Wednesday, August 17, 2016

Diabetic Friendly Blueberry Muffins

Freshly baked blueberry muffins - 
Flavored with with citrus and allspice



  • 1 3⁄4 cups all-purpose flour
  • 3 tablespoons sugar
  • 3 tablespoons Splenda sugar substitute
  • 2 teaspoons baking powder
  • 1⁄4 teaspoon salt
  • 1⁄2 teaspoon ground allspice
  • 1 cup fresh blueberries (or frozen, thawed and drained)
  • 3⁄4 cup nonfat milk
  • 1⁄4 cup vegetable oil
  • 1 egg, lightly beaten
  • 1 teaspoon grated lemon rind
  • 1 teaspoon grated orange rind
  • 1 teaspoon vanilla extract
  • Cooking spray


  • Combine first 6 ingredients in a medium bowl; add blueberries, and toss to coat. Make a well in center of flour mixture.
  • Combine milk and next 5 ingredients; add to flour mixture, stirring just until dry ingredients are moistened.
  • Spoon batter into muffin pans coated with cooking spray, filling two-thirds full.

Bake at 400 degrees for 20 to 25 minutes or until golden. Remove muffins from pans immediately, and cool on wire racks.

Recipe Credit -

Monday, August 15, 2016

Peanut Butter Cookie Recipe - No Sugar or Flour!

These peanut butter cookies are delicious and you will NOT miss the sugar at all, or the FLOUR. 

That's right, sugarless and flourless peanut butter cookies that taste amazing from Walking on Sunshine Recipes.

These cookies are perfect if you're trying to watch your sugar intake or just trying to watch your calories.  If you really need to be careful with sugar, you should try to use a natural peanut butter brand or one that is lower in sugar.  


  • 1 large egg
  • 1 cup Splenda
  • 1 tsp. baking powder
  • 1/2 tsp. vanilla
  • 1 cup creamy peanut butter 
  • 1 tsp. water
  • 1/3 cup chopped peanuts (optional)


  • Preheat your oven to 350 degrees.
  • In a mixing bowl, beat together the egg, Splenda, baking powder, and vanilla for about a minute.
  • Add peanut butter and water and beat together.
  • The mixture will be pretty dry; just make sure the peanut butter is blended in with the other ingredients.
  • Measure out a heaping teaspoon of batter for each cookie, then using a fork, make indentations into each cookie.
  • Spray the fork with cooking spray so it doesn't stick to the cookie.
  • Bake 15 minutes until cookies feel firm and are slightly browned.

Source: Walking on Sunshine Recipes 

Friday, August 12, 2016

Type 2 Diabetes Treatment: What Is MondoA?

Type 2 diabetes affects about 8% of Americans and another 25% of the population is at risk because of obesity. The condition accounts for as much as 20% of all healthcare costs in the U.S.

Photo Credit: Drug Watch

A protein called MondoA has been identified by researchers at the Sanford Burnham Prebys Medical Discovery Institute (SBP) as a new potential target for drugs to prevent Type 2 Diabetes. The chronic condition accounts for between 85 and 95% of all people with diabetes.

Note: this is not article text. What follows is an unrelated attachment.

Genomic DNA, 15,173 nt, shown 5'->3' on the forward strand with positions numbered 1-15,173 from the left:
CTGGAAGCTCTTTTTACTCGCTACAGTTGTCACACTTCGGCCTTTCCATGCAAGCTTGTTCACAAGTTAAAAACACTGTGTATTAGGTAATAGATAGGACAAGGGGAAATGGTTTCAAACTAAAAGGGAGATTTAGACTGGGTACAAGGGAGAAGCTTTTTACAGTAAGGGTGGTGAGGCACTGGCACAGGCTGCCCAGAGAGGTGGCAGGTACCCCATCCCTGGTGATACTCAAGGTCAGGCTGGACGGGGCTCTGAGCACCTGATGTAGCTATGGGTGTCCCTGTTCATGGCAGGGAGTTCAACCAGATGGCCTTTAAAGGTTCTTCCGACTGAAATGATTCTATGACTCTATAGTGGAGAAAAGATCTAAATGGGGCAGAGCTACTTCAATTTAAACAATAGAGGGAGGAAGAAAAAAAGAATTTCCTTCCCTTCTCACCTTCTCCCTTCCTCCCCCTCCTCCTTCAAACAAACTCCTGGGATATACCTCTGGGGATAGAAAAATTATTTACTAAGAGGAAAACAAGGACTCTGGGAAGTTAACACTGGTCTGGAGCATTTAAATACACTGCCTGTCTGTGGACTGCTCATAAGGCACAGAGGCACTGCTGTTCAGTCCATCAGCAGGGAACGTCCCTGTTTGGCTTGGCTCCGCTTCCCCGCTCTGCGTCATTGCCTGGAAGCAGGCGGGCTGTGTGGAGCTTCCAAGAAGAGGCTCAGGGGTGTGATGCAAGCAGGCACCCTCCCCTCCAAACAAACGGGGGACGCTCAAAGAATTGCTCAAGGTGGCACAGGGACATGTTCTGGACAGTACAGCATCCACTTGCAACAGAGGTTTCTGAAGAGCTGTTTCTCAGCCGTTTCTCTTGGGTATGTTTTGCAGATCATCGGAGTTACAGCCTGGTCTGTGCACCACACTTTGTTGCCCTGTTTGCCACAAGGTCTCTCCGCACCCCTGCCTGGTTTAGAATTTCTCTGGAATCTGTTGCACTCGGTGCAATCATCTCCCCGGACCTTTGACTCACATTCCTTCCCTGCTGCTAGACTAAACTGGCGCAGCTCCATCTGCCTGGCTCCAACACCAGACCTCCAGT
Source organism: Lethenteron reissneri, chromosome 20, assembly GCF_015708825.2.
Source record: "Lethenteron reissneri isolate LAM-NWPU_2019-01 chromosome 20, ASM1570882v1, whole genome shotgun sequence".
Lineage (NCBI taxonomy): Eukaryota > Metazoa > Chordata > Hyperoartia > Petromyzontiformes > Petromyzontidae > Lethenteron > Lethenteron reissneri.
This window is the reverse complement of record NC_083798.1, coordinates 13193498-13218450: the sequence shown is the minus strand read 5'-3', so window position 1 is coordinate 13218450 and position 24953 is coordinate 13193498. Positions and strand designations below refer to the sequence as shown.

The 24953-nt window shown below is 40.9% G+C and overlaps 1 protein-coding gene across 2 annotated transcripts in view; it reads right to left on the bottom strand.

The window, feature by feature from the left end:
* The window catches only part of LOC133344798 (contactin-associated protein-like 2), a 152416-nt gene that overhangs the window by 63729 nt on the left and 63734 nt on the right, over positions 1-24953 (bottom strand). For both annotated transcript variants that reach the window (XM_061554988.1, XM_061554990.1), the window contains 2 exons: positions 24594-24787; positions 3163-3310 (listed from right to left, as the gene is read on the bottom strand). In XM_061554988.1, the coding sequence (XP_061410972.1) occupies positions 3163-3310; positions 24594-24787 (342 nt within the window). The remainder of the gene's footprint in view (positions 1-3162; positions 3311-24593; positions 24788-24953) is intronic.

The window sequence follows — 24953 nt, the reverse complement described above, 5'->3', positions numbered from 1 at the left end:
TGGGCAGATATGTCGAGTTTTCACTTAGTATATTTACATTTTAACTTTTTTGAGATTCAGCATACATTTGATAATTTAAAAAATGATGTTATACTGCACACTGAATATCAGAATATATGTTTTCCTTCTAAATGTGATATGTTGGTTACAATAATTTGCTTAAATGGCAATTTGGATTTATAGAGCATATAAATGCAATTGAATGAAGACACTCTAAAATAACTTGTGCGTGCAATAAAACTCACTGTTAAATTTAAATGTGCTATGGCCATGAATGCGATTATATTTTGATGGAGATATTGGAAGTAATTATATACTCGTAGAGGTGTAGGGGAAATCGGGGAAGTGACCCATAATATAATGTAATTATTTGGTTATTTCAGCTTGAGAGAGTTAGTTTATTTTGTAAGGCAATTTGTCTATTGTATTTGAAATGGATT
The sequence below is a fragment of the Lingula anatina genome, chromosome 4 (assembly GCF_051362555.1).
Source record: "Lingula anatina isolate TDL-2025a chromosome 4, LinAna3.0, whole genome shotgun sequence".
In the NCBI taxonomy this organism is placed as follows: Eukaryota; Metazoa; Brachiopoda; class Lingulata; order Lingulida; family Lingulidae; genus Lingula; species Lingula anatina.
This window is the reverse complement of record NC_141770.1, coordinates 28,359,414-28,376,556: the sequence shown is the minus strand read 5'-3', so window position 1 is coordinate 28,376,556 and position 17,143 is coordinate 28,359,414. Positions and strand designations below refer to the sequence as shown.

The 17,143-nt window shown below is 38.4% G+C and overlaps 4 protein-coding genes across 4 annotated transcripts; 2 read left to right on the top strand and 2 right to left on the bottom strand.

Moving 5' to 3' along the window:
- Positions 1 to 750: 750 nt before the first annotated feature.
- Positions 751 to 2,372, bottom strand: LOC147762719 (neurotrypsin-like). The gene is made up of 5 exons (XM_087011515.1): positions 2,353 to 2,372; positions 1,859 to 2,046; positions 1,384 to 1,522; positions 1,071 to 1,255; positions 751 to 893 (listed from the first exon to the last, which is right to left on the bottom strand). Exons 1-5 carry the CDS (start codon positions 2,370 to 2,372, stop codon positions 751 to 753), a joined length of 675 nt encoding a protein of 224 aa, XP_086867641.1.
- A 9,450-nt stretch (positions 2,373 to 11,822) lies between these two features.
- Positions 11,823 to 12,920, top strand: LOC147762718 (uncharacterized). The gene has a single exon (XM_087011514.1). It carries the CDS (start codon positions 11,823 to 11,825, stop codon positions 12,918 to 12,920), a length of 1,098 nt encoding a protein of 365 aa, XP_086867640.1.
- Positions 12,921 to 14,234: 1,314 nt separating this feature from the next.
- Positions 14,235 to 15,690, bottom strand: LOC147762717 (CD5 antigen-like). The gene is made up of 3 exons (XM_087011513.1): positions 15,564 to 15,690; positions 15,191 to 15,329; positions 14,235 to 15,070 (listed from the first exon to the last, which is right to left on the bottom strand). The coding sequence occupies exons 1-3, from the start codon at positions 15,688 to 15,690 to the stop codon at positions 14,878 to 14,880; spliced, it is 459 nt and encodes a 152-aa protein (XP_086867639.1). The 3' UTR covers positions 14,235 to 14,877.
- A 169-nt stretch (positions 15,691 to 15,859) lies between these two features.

Insulin resistance, in which insulin no longer causes the body's cells to take up the glucose from a meal and use it for energy, leads to Type 2 Diabetes. Following this, glucose continues to circulate in the blood, stimulating the pancreas to make more and more insulin, which eventually becomes so stressful that the insulin-producing cells die. This results in diabetes as the pancreas can no longer produce enough insulin to control blood glucose.

Read full article at Medical Daily and view video

Wednesday, August 10, 2016

9 Types of Medications That Can Lead to Chronic Fatigue

Could these drugs could be the cause of that tired feeling
Are your medications making you feel sleepy? - Getty Images
Do you feel weak or tired — sometimes to the point of exhaustion — much of the time? If so, you’re not alone. Chronic fatigue accounts for more than 10 million visits to family doctors every year. Chronic fatigue has many causes, including illnesses such as anemia and multiple sclerosis as well as depression and other psychiatric disorders.

But it’s also often a side effect of drugs previously prescribed for other conditions. (I’m not talking here of the complicated disorder known as chronic fatigue syndrome, whose cause is unknown. This condition is characterized by extreme fatigue that can’t be explained by any underlying medical condition.)

Could one or more of the medications you’re taking be making you feel listless or lethargic? Read below to learn about the major classes of drugs that can cause chronic fatigue. 

If you suspect that your symptoms might be linked to a medication you’re taking, talk to your doctor or health care provider right away. It’s important that you do not discontinue them on your own.

1. Blood pressure medications
2. Statins and fibrates
3. Proton pump inhibitors
4. Benzodiazepines
5. Antihistamines
6. Antidepressants
7. Antipsychotics
8. Antibiotics
9. Diuretics

Read full article at AARP to view how each of these medications cause fatigue